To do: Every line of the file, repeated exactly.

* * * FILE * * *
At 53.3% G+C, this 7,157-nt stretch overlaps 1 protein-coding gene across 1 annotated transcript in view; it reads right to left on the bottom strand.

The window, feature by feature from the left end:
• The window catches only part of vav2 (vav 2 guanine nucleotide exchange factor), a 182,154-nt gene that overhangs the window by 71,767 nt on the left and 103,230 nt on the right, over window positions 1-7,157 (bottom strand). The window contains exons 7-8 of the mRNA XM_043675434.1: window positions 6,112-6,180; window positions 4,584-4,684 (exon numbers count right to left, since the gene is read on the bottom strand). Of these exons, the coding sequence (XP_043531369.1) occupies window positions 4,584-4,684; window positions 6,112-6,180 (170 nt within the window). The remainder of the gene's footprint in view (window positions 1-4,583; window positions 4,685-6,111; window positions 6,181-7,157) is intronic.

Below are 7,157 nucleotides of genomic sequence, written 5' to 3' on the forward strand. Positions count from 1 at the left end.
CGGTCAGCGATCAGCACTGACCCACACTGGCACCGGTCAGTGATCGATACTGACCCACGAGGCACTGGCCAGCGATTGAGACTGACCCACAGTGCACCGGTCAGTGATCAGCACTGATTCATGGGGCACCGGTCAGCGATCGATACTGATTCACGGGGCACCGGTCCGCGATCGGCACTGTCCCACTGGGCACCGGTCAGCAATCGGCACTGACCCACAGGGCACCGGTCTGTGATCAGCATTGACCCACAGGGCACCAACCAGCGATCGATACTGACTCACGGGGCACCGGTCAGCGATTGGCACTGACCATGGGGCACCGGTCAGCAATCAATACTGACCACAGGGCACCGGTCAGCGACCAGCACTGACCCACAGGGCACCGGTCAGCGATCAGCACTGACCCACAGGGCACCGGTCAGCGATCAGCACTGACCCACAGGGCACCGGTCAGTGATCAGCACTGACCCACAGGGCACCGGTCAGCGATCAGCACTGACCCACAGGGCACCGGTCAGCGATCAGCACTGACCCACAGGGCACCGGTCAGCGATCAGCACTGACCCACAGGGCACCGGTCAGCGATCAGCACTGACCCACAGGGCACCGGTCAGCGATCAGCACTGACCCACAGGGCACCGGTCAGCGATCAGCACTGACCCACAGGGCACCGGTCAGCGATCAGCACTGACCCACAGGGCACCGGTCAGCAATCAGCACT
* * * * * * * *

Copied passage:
At 53.3% G+C, this 7,157-nt stretch overlaps 1 protein-coding gene across 1 annotated transcript in view; it reads right to left on the bottom strand.

The window, feature by feature from the left end:
• The window catches only part of vav2 (vav 2 guanine nucleotide exchange factor), a 182,154-nt gene that overhangs the window by 71,767 nt on the left and 103,230 nt on the right, over window positions 1-7,157 (bottom strand). The window contains exons 7-8 of the mRNA XM_043675434.1: window positions 6,112-6,180; window positions 4,584-4,684 (exon numbers count right to left, since the gene is read on the bottom strand). Of these exons, the coding sequence (XP_043531369.1) occupies window positions 4,584-4,684; window positions 6,112-6,180 (170 nt within the window). The remainder of the gene's footprint in view (window positions 1-4,583; window positions 4,685-6,111; window positions 6,181-7,157) is intronic.

Below are 7,157 nucleotides of genomic sequence, written 5' to 3' on the forward strand. Positions count from 1 at the left end.
CGGTCAGCGATCAGCACTGACCCACACTGGCACCGGTCAGTGATCGATACTGACCCACGAGGCACTGGCCAGCGATTGAGACTGACCCACAGTGCACCGGTCAGTGATCAGCACTGATTCATGGGGCACCGGTCAGCGATCGATACTGATTCACGGGGCACCGGTCCGCGATCGGCACTGTCCCACTGGGCACCGGTCAGCAATCGGCACTGACCCACAGGGCACCGGTCTGTGATCAGCATTGACCCACAGGGCACCAACCAGCGATCGATACTGACTCACGGGGCACCGGTCAGCGATTGGCACTGACCATGGGGCACCGGTCAGCAATCAATACTGACCACAGGGCACCGGTCAGCGACCAGCACTGACCCACAGGGCACCGGTCAGCGATCAGCACTGACCCACAGGGCACCGGTCAGCGATCAGCACTGACCCACAGGGCACCGGTCAGTGATCAGCACTGACCCACAGGGCACCGGTCAGCGATCAGCACTGACCCACAGGGCACCGGTCAGCGATCAGCACTGACCCACAGGGCACCGGTCAGCGATCAGCACTGACCCACAGGGCACCGGTCAGCGATCAGCACTGACCCACAGGGCACCGGTCAGCGATCAGCACTGACCCACAGGGCACCGGTCAGCGATCAGCACTGACCCACAGGGCACCGGTCAGCGATCAGCACTGACCCACAGGGCACCGGTCAGCAATCAGCACT